The transcripts of the trial of Charles Taylor, former President of Liberia. More…

  • Good morning. We will take appearances first, please.

  • Good morning, Madam President, your Honours, opposing counsel. This morning for the Prosecution, Brenda J Hollis, Kathryn Howarth and our case manager, Maja Dimitrova.

  • [Open session]

  • [The accused present]

  • [Upon commencing at 9.00 a.m.]

  • Good morning, Madam President, your Honours, counsel opposite. For the Defence, myself Terry Munyard, Silas Chekera and our legal assistant, Kathryn Hovington.

    Madam President, I know that you will be anxious to give the - remind the witness that he is under oath and so on. May I, before we commence the evidence, raise one matter? It is something that I overlooked when I addressed the Court on Monday when the witness was about to give evidence. I addressed the Court in his absence. I don't think that I need to ask for him to be absent over this.

    What it was I raised on Monday was the question of protective measures under which he had previously been. He was willing to waive those and, as we all know, has given evidence quite openly. I am grateful to my learned friend opposite for pointing out to me that I forgot to mention that he had also been under a like protective measure order from Trial Chamber I. Exactly the same, no disclosure of his identity, and I should have asked you to revoke that order also. It was exactly the same order. I can quote to you from proceedings in Trial Chamber I in April 2008 and indicate to you what it was.

  • Mr Munyard, if the witness gave evidence in a prior trial, how is that binding on us? These are different proceedings. If he has chosen to waive the protective measures that we gave him for this trial, we don't even know that he gave evidence in another trial or what he said in that other trial. That has not risen as an issue.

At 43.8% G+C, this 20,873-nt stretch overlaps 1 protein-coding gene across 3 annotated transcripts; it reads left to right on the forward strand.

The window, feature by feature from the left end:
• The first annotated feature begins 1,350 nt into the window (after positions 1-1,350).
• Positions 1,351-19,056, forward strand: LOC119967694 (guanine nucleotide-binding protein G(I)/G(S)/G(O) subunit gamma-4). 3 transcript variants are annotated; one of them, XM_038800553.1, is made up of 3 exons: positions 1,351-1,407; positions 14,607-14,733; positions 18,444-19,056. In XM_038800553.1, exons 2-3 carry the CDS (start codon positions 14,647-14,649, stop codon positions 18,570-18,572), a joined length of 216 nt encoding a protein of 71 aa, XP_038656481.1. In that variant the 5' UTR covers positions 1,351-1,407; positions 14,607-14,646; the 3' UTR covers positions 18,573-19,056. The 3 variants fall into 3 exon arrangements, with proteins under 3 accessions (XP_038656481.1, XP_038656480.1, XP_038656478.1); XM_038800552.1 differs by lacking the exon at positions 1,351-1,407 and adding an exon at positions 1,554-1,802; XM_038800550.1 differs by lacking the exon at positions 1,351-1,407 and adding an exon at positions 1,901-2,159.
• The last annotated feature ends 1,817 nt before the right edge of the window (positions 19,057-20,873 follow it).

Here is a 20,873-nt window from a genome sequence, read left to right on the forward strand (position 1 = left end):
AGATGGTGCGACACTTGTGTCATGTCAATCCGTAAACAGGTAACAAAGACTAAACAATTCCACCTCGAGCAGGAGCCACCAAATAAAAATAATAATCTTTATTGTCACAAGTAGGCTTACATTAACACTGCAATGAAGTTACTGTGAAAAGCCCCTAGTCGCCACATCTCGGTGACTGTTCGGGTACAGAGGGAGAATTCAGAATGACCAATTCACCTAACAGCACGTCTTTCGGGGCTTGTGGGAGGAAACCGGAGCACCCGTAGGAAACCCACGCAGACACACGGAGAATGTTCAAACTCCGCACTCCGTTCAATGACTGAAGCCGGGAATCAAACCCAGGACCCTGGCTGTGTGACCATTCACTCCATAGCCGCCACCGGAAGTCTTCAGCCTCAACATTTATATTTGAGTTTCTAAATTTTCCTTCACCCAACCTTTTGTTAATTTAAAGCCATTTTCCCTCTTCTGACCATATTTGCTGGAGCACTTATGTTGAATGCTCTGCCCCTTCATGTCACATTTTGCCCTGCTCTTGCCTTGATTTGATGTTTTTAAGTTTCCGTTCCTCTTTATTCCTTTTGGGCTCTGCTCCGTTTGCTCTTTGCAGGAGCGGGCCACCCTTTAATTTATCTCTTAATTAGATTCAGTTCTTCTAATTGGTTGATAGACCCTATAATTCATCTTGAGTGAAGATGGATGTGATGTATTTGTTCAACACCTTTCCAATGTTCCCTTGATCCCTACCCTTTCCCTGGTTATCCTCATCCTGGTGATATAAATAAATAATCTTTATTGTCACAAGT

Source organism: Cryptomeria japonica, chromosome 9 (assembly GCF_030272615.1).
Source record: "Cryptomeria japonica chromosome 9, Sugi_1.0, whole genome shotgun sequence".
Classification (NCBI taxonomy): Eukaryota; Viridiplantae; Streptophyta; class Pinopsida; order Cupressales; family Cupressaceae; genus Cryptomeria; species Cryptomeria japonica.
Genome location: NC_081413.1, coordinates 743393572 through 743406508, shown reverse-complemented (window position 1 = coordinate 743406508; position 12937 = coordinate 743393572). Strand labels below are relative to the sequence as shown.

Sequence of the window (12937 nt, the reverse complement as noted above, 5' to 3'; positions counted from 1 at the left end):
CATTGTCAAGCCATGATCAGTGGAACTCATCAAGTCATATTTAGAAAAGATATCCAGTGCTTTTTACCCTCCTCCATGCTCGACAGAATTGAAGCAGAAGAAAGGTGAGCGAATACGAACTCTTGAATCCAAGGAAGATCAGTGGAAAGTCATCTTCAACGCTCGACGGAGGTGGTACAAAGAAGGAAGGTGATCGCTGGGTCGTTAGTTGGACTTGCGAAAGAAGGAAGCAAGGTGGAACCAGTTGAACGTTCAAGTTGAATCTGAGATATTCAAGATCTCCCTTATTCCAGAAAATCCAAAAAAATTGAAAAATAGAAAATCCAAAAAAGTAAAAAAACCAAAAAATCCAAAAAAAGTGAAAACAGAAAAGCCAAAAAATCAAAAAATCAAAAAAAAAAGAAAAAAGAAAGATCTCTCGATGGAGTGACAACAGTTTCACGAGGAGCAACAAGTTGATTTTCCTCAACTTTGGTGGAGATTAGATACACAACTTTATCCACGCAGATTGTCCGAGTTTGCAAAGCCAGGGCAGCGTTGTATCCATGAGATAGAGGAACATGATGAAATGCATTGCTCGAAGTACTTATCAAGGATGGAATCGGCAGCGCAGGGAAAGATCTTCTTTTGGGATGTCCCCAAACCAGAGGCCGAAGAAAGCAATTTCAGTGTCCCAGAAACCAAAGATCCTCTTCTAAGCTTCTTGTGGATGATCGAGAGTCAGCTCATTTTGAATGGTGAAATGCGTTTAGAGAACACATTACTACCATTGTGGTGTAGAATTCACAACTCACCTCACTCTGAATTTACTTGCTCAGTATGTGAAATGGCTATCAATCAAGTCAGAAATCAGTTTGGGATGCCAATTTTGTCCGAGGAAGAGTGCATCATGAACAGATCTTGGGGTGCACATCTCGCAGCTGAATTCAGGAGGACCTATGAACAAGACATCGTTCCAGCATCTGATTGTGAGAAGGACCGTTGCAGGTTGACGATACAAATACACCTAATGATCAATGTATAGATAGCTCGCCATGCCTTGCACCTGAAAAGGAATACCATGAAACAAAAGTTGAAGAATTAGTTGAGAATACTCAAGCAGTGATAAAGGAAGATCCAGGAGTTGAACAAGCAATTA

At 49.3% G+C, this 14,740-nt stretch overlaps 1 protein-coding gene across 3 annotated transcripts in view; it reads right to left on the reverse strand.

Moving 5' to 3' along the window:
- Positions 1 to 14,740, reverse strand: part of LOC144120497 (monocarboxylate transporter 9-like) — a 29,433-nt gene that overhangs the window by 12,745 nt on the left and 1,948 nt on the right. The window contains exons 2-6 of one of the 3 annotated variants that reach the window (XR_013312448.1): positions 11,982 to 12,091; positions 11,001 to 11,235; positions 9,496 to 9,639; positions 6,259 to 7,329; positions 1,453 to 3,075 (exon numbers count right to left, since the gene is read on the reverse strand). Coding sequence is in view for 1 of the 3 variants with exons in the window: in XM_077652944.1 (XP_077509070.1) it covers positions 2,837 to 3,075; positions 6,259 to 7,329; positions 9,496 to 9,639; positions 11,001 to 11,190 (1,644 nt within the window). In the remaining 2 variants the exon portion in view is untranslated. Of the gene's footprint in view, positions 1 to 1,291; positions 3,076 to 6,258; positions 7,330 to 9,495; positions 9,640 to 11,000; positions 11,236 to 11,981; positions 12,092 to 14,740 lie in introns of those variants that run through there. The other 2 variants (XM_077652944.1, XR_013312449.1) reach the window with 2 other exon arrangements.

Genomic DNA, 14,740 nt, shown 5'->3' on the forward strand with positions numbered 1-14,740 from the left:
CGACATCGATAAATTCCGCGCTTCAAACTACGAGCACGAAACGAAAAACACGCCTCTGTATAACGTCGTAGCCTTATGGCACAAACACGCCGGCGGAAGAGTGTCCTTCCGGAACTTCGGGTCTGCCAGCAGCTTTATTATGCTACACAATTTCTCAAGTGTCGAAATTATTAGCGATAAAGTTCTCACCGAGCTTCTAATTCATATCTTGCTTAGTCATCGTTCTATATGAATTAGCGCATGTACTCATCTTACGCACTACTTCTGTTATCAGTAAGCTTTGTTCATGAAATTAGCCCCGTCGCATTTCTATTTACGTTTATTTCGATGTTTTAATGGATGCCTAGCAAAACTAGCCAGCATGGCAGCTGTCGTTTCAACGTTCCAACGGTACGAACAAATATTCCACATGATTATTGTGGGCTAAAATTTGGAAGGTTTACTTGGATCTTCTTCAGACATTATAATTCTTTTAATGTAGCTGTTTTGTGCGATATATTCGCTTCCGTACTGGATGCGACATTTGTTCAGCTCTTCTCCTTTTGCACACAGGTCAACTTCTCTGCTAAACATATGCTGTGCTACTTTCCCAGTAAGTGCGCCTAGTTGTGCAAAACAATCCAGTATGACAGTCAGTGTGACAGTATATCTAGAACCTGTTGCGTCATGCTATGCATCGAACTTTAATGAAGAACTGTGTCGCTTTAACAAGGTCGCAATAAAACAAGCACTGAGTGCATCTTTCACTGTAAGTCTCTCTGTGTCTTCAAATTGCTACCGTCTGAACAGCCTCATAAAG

• I had understood the way this Special Court for Sierra Leone works, that once one Trial Chamber makes a protective measures order, it remains in perpetuity until such time as either it, or another Trial Chamber, revokes it. It is for that reason - I was intending to raise it on Monday, and I am afraid it simply slipped my mind. The important thing was, as you know, that Mr Ngebeh was perfectly prepared to give evidence openly. Once we got over our Trial Chamber's original order, I should have then gone on to mention this to you, in my view.

  • Very well then. So the position is he has also waived the protective measures in the previous trial?

  • Well, that doesn't really raise any issues for me.

  • Well, I am very grateful.

  • That's fine. We take note of the waivers.

  • I'm very concerned that I don't fail to observe the niceties of the rule and procedures of the entire Court, not just this Trial Chamber.

  • So now I may remind the witness. Good morning, Mr Ngebeh.

  • Good morning, my Lord. Yes, my Lord.

  • Before a new morning of proceedings. So in any event, I remind you that you are still under your oath to tell the truth this morning as you continue with your evidence --

  • -- by counsel from the Defence side.

    Mr Munyard, please.